DIVISIVE tendencies in any society can only cause harm. With political parties having formed their own wings in various social segments, the national fabric seems to have been weakened to the extent that not struggle for economic rights may be launched … or so it seems.

Tracing the history of social divide, Karachi Bar Association President Naeem Qureshi said it all started after the assassination of Khan Liaquat Ali Khan in 1951. “And then came Zia’s regime and, subsequently the culture of corruption … We have lost our values as Muslims and as human beings. No trade unionist now lives in a small house or apartment as they are all doing politics in their own vested interest.”

Sindh Abadgar Board General Secretary Mohammad Nawaz said he had not seen any major synchronised struggle in Sindh for two decades, and he had no hope for the future as there was a leadership crisis.

Dr Shershah Syed, of Pakistan Medical Association, traced the roots of the problem in the Zia regime. “Since then vested interest has played its role, and today there are divisions along all possible lines,” he said.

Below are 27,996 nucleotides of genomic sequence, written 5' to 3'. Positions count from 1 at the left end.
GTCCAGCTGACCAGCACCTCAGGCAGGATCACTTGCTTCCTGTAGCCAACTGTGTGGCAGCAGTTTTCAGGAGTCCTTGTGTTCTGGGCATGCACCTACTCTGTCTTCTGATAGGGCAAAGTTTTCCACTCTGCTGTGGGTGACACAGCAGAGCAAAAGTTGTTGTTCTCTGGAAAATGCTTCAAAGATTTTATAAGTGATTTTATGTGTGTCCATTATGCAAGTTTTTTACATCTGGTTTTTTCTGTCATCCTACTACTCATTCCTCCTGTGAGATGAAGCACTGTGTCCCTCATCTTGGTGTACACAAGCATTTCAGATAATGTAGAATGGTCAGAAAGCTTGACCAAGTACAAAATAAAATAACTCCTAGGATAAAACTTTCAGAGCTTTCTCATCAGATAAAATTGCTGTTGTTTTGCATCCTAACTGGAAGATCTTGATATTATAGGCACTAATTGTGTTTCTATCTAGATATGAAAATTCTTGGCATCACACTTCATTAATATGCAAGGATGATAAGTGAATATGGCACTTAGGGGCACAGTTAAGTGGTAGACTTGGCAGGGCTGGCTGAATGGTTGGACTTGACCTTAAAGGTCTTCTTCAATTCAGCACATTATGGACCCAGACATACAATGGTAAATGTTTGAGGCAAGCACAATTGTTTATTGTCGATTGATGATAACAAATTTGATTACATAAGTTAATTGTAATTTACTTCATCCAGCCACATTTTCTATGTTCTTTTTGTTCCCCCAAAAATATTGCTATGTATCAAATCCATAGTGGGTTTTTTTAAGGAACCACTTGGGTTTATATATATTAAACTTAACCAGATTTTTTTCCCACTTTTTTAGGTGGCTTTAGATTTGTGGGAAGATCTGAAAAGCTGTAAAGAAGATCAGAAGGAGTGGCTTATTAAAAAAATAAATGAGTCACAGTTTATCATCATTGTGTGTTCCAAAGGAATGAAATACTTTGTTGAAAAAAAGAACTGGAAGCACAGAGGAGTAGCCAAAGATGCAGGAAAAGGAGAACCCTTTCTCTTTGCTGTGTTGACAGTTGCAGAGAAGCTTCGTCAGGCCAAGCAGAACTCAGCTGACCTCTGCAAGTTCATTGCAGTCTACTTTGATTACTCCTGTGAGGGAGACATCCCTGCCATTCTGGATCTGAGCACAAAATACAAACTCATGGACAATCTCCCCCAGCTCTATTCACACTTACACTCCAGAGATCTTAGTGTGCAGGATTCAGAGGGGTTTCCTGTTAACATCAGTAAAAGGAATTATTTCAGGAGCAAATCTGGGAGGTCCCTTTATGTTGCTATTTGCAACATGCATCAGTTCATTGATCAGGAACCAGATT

Labour leader Kaneez Fatima said an unholy nexus had suppressed the labour movement and usurped their rights. “Imagine a democratic government, led by a capitalist, bans unions in KESC which is restored by a general,” she said. “Then came the NGOs which corrupted the labourers,” she concluded.

Karamat Ali, of Pakistan Institute of Labour Educa­tion and Research (Piler) said society stood divided and fragmented as planned by the vested interests. “The rulers are pursuing a policy of divide and rule as was done by the British in the subcontinent,” he said, adding that the social elite wanted to maintain the status quo.

Syed Uzair Ahmed Madni of Sindh Teachers Forum said that intellectually and psychologically “we are a nation besieged” where everyone wants the other to set things right. “Even NGOs and labour unions are pursuing their own interests,” he said.

Student leader Yasir complained that despite assurances by successive governments, the student unions had not been restored, leaving the students to look up to political parties for the solution of their problems. When leadership was not being produced from the grassroots level, how it can be effective, he wondered.

Published in Dawn March 22nd , 2015


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